The article I read for our presentation discussed persuasive writing in children, adolescents, and adults, and the changes in writing as students aged. I learned that I was correct when thinking that persuasive writing is a challenging form of communication, and not a natural form of writing or speaking. Students and adults alike must understand the problem, form an opinion based on that understanding, and most importantly understand the opposing argument. Looking back, I think that is why I felt persuasion was used for older students. With maturity comes less egocentrism which helps students understand others' views. However, I learned that there are many ways to incorporate

Nippold, Ward-Lonergan, and Fanning would agree with Tompkins about many things. They agree that persuasion is used everyday regardless of age or where one lives. Even young children use verbal persuasion to prove to their parents they should be able to stay up later. In fact, when asked to generate an example of persuasion for our presentation I was thinking to myself "How in the world am I going to find an example!". I learned quickly that I have a ton! Even last month I created a persuasive PowerPoint presentation to persuade my fiance to wear grey tuxes at our wedding :) Nippold, Ward-Lonergan, and Fanning would also agree with Tompkins that students abilities to use persuasive text develop slower than any other genre. Because young children are egocentric, and have a hard time understanding other points of view, it is hard for them to understand  topic, choose a side, prove the argument, and understand the counter argument. Another agreement would be that a teacher must scaffold the use of persuasive writing in their classrooms. Prior to researching for this project, I had NO idea how I could even attempt to use persuasive writing in my own Kindergarten classroom. I knew my students could not grasp arguments and counter arguments, and understand we need examples to prove what we believe. I was anxious to even introduce it in my room because of this, and I did not want to set my students up for failure. I now understand how naive I was as an educator. My 5 year old students persuade on a daily basis. They persuade me to have more play time, to go outside for 5 more minutes, to be able to play a game with friends, to skip math all together, and many more. This is natural to them. I've learned in the past few weeks that I can use this background knowledge of natural persuasion to introduce the genre in my room.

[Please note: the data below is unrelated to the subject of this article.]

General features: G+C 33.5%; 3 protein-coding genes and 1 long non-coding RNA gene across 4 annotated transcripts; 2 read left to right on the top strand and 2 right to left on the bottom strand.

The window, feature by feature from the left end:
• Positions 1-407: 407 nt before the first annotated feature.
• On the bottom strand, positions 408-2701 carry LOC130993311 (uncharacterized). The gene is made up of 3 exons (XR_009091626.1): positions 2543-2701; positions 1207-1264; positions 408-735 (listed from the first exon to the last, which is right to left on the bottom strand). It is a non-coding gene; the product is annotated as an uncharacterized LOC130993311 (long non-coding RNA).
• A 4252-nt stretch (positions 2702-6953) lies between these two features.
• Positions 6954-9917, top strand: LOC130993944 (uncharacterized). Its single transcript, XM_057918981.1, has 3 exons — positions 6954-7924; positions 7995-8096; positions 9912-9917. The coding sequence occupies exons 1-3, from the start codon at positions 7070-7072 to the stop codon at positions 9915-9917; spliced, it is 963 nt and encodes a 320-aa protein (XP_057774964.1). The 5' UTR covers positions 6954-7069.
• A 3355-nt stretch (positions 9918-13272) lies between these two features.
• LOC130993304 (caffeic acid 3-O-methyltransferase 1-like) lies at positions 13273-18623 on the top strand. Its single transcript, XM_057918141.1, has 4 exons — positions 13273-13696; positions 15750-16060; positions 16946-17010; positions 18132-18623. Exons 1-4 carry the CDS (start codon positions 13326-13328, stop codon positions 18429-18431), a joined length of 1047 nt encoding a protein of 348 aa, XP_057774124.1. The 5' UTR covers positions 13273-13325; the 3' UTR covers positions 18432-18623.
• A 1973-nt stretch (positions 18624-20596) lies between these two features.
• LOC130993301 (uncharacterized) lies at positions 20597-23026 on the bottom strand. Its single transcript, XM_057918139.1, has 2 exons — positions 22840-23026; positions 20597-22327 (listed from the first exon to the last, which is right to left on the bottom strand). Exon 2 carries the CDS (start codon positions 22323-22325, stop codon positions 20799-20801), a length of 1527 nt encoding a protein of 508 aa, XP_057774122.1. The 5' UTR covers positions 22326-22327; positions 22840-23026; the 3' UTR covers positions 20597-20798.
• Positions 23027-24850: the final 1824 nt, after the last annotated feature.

Persuasive writing is an important skill to master since it is used in everyday text. It helps to empower individuals to make decisions at work and in society on a daily basis.Whether you are writing a cover letter for a resume, talking to a friend or family member, selling a product, or discussing which cake tastes better, persuasion is all around us!

Saturday, October 13, 2012

Entry #6 - Open Entry

The way in which a teacher assesses student writing can either aid in the development of writing confidence or hinder that confidence development in students. As a college student, it has been difficult for me to get papers and projects back, with red ink on every page. I know over the past 4 years I have become a stronger writer, however I have lost much confidence in the task. Tompkins (2012) helped me to realize that there are many modes of assessing writing, and formal assessment of the final product is only one of them. 

Since my students are so young, and since I am teaching in a Day Care facility, I find ‘formal grading’ to be intimidating for me. I worry that since students are with me half day and with their school district kindergarten teacher the other half of the day, that parents expect our half day to be relaxing, unstructured, playtime. Since it does not meet those expectations, I worry about grading my students as a teacher would typically. Although I have these anticipations, I also know I need some sort of assessment for myself as an educator to know where my students started, what they have learned, and where we need to go next. Therefore, I have been using many informal modes of assessment to help me gain the information I need, without the ‘typical’ report card number grades.